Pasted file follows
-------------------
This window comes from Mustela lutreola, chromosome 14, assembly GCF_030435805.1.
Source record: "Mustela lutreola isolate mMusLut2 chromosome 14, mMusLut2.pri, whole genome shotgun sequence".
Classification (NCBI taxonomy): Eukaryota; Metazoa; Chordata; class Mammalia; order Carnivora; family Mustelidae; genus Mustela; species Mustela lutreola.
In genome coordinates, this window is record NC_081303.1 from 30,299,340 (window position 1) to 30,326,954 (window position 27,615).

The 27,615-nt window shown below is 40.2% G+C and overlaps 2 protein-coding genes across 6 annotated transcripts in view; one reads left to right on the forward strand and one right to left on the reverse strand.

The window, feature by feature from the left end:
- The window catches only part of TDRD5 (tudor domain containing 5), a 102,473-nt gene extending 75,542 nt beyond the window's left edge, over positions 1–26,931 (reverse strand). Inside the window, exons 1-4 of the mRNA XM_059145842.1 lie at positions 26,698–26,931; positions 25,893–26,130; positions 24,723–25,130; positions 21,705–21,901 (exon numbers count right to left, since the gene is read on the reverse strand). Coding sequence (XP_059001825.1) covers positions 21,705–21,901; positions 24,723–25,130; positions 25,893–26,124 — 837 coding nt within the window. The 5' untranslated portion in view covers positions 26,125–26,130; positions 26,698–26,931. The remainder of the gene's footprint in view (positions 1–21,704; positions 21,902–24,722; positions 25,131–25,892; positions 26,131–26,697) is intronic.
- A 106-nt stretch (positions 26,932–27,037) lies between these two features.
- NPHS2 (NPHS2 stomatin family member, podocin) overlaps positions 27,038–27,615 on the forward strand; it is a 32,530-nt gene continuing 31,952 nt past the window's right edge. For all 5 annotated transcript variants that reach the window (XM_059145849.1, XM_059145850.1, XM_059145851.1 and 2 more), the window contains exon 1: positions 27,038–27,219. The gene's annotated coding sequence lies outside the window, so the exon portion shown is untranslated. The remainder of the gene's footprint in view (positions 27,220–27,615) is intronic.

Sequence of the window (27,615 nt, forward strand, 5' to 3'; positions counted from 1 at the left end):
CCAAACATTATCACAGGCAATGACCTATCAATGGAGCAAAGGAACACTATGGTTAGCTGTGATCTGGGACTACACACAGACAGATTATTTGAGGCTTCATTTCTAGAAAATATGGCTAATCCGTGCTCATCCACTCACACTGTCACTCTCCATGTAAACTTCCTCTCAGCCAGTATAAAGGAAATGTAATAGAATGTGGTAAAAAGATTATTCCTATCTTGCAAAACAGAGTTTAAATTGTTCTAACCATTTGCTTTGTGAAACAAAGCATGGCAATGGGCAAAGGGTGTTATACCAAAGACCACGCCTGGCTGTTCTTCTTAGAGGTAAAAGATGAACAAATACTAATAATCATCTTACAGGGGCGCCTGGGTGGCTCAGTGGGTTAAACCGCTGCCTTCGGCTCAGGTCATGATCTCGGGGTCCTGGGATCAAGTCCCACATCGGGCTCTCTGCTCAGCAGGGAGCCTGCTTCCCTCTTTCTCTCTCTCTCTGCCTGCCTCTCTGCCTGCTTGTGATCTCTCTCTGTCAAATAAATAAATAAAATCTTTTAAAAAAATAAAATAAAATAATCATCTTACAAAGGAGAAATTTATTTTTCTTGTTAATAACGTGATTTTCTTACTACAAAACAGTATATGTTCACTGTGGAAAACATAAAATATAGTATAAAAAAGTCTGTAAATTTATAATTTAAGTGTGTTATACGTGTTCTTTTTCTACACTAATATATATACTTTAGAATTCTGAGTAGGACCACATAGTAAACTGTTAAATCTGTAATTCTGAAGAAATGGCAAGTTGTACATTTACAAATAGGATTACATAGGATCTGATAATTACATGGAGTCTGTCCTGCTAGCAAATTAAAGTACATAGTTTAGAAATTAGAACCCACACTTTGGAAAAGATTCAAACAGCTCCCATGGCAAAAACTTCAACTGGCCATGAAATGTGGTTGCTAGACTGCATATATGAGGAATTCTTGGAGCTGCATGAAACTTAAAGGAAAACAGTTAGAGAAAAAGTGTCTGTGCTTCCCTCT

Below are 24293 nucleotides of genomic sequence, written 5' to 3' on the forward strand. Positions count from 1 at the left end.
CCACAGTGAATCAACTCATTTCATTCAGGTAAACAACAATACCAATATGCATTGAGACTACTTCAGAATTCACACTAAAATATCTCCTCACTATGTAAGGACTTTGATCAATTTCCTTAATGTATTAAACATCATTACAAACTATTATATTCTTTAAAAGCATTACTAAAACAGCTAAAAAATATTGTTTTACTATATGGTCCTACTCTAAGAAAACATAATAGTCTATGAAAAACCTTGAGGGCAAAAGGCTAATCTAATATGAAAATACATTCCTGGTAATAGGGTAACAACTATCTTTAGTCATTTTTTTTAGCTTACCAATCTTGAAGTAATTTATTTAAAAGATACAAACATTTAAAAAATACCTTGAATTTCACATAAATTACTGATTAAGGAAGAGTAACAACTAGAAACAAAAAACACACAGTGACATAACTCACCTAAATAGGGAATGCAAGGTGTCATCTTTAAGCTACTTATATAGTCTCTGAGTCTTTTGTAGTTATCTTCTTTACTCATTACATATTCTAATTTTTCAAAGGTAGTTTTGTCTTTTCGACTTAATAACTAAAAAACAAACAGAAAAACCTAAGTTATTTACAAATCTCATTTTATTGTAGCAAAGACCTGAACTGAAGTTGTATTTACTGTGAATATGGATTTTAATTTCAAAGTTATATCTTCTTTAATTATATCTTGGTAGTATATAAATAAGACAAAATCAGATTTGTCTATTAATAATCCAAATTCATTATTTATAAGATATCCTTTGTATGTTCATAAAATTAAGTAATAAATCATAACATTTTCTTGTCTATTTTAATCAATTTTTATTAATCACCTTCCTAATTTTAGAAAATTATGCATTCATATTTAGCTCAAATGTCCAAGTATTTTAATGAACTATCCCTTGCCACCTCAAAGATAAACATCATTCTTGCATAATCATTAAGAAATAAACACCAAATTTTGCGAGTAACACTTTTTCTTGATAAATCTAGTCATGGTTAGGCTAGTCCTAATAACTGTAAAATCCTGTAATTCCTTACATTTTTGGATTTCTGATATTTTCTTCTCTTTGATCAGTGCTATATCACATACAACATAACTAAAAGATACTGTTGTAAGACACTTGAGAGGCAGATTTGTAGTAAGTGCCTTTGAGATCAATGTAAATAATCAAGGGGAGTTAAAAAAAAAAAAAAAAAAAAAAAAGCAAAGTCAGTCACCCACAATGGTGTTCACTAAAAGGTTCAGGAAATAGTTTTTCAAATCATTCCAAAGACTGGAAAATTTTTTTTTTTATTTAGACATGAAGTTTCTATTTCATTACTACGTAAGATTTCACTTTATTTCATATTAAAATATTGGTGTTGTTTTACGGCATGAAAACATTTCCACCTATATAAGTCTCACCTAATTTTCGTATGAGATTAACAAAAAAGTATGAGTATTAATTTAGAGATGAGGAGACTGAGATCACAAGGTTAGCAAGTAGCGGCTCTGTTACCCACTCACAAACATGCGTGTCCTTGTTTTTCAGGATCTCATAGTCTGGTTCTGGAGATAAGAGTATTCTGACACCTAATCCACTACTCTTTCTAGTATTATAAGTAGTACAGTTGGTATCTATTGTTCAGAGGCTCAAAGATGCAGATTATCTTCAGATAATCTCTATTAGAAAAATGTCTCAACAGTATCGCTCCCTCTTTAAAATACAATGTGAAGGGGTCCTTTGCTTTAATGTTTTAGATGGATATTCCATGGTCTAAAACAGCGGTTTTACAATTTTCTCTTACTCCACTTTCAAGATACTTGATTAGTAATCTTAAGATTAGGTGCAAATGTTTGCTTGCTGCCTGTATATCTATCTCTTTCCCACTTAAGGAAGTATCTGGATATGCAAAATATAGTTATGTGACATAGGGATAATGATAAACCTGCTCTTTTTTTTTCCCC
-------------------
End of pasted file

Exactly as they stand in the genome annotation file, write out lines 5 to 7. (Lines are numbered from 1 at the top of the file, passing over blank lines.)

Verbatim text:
The 27,615-nt window shown below is 40.2% G+C and overlaps 2 protein-coding genes across 6 annotated transcripts in view; one reads left to right on the forward strand and one right to left on the reverse strand.

The window, feature by feature from the left end:
- The window catches only part of TDRD5 (tudor domain containing 5), a 102,473-nt gene extending 75,542 nt beyond the window's left edge, over positions 1–26,931 (reverse strand). Inside the window, exons 1-4 of the mRNA XM_059145842.1 lie at positions 26,698–26,931; positions 25,893–26,130; positions 24,723–25,130; positions 21,705–21,901 (exon numbers count right to left, since the gene is read on the reverse strand). Coding sequence (XP_059001825.1) covers positions 21,705–21,901; positions 24,723–25,130; positions 25,893–26,124 — 837 coding nt within the window. The 5' untranslated portion in view covers positions 26,125–26,130; positions 26,698–26,931. The remainder of the gene's footprint in view (positions 1–21,704; positions 21,902–24,722; positions 25,131–25,892; positions 26,131–26,697) is intronic.